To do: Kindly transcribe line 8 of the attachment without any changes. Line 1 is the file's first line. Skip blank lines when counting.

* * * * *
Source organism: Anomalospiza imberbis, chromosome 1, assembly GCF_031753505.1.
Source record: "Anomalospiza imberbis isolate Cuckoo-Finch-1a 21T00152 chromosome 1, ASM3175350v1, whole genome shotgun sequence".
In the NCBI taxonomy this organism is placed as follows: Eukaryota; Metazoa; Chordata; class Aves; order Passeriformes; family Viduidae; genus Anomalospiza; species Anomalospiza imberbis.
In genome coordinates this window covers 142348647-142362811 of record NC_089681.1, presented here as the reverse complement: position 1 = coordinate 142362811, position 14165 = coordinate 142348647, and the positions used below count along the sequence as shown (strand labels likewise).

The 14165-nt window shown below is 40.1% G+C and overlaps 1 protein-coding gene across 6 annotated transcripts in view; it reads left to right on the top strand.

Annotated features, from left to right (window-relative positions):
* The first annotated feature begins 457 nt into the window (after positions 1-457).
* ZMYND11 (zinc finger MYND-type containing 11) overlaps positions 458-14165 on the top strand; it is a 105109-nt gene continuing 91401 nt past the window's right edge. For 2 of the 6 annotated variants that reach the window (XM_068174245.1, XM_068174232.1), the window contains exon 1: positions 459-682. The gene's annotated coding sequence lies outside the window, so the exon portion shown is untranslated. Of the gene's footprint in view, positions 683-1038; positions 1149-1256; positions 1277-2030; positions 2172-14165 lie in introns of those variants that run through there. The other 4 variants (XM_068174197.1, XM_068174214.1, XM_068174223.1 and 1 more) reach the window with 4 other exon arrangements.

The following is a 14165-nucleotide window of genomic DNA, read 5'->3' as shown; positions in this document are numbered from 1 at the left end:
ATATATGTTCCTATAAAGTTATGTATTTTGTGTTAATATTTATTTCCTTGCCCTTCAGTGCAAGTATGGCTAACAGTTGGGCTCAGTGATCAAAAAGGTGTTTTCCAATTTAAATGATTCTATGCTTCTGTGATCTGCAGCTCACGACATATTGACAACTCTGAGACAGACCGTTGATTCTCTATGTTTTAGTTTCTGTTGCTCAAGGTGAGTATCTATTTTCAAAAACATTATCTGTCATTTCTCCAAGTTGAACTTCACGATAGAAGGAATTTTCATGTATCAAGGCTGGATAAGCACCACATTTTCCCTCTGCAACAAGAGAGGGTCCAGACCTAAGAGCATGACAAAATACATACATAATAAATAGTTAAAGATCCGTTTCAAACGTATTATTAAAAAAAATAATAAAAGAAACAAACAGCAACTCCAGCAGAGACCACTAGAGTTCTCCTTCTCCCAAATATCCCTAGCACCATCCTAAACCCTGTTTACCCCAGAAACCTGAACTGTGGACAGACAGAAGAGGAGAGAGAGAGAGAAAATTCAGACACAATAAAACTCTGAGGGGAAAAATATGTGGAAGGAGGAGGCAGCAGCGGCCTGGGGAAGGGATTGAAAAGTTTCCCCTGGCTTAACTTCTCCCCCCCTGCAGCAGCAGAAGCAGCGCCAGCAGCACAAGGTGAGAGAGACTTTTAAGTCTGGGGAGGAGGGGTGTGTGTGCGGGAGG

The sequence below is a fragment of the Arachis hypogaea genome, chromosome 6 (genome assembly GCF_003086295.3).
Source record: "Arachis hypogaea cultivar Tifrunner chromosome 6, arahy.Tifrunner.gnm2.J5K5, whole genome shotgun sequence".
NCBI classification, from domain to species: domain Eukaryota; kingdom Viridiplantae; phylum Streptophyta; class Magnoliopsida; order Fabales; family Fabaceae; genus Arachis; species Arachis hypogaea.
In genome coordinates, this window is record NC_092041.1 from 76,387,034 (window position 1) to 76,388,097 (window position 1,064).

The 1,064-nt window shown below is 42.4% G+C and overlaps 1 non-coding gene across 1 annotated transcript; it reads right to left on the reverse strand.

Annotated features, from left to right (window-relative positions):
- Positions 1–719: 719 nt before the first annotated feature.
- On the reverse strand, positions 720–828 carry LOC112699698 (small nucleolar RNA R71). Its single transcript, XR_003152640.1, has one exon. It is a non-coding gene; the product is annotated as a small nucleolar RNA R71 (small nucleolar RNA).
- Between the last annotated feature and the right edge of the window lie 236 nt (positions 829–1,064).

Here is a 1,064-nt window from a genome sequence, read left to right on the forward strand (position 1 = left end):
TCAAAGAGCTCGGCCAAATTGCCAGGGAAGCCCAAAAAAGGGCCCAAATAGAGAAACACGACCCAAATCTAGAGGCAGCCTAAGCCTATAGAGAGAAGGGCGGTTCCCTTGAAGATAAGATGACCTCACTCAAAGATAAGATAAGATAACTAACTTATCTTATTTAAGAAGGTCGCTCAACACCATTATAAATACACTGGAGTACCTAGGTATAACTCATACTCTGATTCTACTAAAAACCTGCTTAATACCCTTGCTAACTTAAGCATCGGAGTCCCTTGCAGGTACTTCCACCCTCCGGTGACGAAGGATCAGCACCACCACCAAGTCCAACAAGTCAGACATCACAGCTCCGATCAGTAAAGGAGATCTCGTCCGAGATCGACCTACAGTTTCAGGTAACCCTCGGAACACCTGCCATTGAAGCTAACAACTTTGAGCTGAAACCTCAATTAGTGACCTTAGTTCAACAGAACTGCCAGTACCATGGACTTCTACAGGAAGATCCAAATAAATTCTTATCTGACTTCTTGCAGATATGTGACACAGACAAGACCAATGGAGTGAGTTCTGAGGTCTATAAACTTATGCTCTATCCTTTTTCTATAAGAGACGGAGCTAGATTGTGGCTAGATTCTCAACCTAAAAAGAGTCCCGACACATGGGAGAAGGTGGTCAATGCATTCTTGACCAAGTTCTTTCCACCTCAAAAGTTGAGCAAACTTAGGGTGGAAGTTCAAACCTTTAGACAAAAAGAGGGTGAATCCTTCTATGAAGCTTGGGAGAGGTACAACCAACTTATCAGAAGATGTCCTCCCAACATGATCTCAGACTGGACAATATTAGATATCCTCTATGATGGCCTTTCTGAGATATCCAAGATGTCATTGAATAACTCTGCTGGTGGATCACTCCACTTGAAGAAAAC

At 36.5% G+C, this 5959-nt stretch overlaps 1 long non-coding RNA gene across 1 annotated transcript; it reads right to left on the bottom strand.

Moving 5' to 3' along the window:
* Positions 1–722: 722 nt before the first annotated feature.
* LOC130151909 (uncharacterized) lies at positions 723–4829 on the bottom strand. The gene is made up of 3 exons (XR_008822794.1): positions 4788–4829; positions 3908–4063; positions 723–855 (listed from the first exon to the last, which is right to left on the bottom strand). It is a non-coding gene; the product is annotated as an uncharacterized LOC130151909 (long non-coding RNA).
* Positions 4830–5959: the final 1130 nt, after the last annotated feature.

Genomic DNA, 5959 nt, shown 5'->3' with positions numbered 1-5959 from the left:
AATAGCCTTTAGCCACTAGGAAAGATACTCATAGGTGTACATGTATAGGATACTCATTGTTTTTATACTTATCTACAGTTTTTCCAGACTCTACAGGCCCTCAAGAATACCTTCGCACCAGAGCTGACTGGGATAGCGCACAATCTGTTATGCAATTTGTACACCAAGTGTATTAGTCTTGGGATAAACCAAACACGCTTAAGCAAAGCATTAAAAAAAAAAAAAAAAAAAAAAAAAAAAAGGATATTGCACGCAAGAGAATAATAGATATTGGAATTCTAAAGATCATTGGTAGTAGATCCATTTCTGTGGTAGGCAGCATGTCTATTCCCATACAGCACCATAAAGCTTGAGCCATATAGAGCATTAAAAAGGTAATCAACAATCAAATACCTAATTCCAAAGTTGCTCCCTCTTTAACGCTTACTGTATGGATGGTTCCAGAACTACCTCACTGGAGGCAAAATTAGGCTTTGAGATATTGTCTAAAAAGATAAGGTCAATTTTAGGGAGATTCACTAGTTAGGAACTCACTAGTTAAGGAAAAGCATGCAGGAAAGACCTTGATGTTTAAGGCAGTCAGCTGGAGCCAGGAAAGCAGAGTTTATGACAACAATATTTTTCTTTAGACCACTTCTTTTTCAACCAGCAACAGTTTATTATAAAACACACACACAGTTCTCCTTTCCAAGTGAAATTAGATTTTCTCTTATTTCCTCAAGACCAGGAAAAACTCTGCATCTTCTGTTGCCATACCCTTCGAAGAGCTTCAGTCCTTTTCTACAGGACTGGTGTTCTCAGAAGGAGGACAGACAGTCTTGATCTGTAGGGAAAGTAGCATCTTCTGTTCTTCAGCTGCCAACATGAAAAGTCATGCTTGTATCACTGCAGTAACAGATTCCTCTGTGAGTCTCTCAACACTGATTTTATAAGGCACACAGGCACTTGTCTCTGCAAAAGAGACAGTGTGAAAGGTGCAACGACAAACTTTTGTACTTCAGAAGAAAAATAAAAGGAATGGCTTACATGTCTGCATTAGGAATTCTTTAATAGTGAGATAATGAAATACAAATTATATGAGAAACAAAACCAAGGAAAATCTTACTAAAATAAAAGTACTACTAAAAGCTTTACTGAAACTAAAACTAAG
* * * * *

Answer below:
* ZMYND11 (zinc finger MYND-type containing 11) overlaps positions 458-14165 on the top strand; it is a 105109-nt gene continuing 91401 nt past the window's right edge. For 2 of the 6 annotated variants that reach the window (XM_068174245.1, XM_068174232.1), the window contains exon 1: positions 459-682. The gene's annotated coding sequence lies outside the window, so the exon portion shown is untranslated. Of the gene's footprint in view, positions 683-1038; positions 1149-1256; positions 1277-2030; positions 2172-14165 lie in introns of those variants that run through there. The other 4 variants (XM_068174197.1, XM_068174214.1, XM_068174223.1 and 1 more) reach the window with 4 other exon arrangements.